In another post I’ve explored exactly how this worked. But in this one I want to talk about the trip itself, which was designed to put this next-to-nothing haul of equipment to the test.

How Did The Free Bike Actually Fare?

I boarded the train for Penzance wheeling a hybrid bike which I found discarded at a household recycling centre. It was missing a front wheel, pedals and grips, it had no luggage-carrying features, and it was utterly filthy, but these were quickly remedied with a scout about for free parts and a few hours’ tinkering.

Then I set off. I pedalled hard. And if you’re hoping for tales of mechanical misdemeanour, either for entertainment or to bolster your brewing argument that nobody could possibly, seriously, actually go touring on a junkyard bike and enjoy it, I’m afraid you’ll be disappointed to hear that the bicycle ran reliably well for the 700-odd miles, needing little more than a bit of chain lube after the rain.

But then there is no reason why it shouldn’t have done. The moving parts were all basic, rugged and reliable ones, made by Shimano before they joined the arms race of perpetual upgrades and diversified product lines, back when a derailleur was just a derailleur. It’s a perfectly good bike. Just because someone had decided it was trash doesn’t change that.

Few would choose integrated shifter-brake levers for a long tour, but these particular ones (no longer made, of course) were described by the professional bicycle renovators at Life Cycle UK (whose mechanics see thousands of second-hand bikes passing through their workshop) as among the most reliable ever made by Shimano.

The 7‑speed cassette with a triple chainring provided standard gearing for a hybrid, and while yes, some smaller gears would have been nicer, it was ultimately my legs that got me up the one-in-five Cornish gradients and over the Lakeland and Midlothian passes, not the tooth-counts of my sprockets. (You’re going to sweat sometimes, regardless of what drivetrain you’re running. And it’s all good training.)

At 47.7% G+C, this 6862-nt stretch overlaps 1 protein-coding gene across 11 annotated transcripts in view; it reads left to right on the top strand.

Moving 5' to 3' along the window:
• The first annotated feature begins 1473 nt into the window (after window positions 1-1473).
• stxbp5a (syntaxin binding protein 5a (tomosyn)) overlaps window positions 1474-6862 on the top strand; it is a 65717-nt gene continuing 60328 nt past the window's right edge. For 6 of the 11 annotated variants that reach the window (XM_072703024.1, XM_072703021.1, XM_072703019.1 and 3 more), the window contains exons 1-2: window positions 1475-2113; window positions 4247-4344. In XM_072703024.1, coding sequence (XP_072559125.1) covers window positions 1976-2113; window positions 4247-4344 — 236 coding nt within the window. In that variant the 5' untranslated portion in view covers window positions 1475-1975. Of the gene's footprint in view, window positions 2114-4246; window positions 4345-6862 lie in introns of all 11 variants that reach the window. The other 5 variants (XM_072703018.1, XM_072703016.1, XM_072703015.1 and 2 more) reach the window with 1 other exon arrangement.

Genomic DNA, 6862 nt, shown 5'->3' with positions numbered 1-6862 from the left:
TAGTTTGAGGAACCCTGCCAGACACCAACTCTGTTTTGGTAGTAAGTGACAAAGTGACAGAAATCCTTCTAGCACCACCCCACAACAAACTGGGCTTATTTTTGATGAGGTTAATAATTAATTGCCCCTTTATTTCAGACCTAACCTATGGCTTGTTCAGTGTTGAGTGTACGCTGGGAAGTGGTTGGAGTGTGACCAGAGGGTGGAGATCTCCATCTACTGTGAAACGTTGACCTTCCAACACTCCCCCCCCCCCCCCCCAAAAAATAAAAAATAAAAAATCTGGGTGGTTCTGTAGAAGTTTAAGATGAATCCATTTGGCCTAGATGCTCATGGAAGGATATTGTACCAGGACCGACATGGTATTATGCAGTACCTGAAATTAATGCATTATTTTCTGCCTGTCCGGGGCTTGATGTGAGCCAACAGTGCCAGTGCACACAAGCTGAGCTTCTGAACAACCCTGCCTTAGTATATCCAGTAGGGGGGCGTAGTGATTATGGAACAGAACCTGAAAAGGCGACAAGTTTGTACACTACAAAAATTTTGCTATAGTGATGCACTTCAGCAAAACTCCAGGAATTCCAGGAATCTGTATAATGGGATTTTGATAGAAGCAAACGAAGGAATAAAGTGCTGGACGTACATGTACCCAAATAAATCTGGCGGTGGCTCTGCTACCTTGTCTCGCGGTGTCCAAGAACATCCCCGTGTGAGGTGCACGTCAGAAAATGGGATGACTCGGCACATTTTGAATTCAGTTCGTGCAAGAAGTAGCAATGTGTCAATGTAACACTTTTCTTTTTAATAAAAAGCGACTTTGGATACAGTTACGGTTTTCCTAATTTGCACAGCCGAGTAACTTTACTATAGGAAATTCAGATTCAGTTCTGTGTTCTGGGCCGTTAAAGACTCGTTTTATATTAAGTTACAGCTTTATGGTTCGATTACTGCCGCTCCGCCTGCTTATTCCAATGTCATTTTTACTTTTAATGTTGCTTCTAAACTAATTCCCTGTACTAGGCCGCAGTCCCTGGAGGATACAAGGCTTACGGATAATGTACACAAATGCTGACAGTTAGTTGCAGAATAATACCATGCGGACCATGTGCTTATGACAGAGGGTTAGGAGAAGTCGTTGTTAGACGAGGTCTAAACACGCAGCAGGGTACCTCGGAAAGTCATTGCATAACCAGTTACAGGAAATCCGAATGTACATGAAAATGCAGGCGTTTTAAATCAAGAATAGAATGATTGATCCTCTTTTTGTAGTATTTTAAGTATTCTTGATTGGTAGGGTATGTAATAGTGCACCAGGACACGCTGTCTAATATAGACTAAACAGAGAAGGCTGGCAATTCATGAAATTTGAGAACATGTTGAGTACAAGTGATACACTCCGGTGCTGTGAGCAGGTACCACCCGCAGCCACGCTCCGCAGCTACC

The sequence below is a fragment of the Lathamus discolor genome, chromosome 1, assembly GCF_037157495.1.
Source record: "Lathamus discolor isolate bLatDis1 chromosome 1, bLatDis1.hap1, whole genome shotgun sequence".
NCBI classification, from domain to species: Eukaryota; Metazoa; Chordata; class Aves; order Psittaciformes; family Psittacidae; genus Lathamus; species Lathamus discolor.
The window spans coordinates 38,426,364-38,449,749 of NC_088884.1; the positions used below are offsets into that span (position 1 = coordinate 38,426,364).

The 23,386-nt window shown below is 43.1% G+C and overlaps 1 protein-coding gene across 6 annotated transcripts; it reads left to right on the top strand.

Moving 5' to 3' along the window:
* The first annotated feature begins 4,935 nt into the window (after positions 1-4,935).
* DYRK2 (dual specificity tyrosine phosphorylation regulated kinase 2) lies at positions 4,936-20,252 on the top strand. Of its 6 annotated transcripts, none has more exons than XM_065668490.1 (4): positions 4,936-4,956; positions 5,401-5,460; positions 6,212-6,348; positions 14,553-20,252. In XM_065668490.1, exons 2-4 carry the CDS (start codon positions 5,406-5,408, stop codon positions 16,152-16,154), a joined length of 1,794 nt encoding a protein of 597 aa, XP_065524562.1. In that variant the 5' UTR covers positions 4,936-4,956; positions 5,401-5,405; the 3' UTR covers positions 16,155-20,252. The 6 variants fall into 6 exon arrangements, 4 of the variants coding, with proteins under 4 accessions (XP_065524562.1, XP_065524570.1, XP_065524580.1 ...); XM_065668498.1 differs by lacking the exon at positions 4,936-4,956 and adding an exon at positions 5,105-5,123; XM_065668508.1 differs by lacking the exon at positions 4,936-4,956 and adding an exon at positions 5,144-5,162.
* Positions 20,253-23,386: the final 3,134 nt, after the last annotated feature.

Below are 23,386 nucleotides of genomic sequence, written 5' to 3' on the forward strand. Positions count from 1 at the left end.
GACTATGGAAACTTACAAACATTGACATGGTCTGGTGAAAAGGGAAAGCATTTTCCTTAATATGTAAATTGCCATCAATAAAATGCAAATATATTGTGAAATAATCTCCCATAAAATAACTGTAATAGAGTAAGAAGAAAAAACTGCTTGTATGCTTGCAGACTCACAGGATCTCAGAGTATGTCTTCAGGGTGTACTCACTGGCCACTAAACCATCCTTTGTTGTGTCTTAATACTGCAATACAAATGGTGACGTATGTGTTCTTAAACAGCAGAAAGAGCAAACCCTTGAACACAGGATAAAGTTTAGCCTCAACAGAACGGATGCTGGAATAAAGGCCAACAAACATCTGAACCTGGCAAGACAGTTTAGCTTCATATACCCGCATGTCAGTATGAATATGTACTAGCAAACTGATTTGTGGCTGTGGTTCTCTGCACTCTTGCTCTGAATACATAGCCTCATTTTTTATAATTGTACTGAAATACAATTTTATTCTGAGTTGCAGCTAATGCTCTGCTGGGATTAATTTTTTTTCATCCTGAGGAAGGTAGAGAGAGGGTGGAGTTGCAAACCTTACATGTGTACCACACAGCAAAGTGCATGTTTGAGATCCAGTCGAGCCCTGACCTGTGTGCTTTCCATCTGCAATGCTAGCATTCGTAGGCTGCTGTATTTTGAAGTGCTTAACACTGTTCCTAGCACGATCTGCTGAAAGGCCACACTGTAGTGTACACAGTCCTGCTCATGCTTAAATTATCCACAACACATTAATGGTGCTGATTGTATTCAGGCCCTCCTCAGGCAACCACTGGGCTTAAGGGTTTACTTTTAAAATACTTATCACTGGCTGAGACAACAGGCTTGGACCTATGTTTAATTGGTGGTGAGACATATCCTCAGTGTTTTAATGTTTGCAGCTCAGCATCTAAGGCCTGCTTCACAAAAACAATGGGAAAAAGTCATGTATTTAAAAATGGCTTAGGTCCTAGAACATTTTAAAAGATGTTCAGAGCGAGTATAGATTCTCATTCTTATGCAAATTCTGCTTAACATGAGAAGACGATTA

It was extremely tempting to make a concession for the purposes of comfort by swapping the existing saddle for my Brooks. I am glad I didn’t: not only would it have been ‘cheating’, but the original saddle turned out to be surprisingly comfortable, even after 80-mile days — which just goes to show that even the most basic assumptions about what gear is ‘best’ for touring can be wrong (I’m guilty of banging on about Brooks saddles as much as the next person).

One relatively common ‘serious’ breakage on a loaded touring bike is the broken spoke, always on the rear wheel, always on the drive side. I recently finished reading Julian Sayarer’s book about his round-the-world record attempt, in which he was, on one particular day, riding across the eastern States with eight broken spokes clattering around in his rear wheel.

I suffered just the one; the first in all my years of adventuring. Bang… halfway up the hill between Kendal and Windermere. I rode the rest of the way to Edinburgh with a slightly wonky rear wheel. Big deal.

Punctures… yep, I had a few. More specifically, I had two ‘normal’ punctures (pretty much inevitable) and two complete innertube blowouts (very unusual).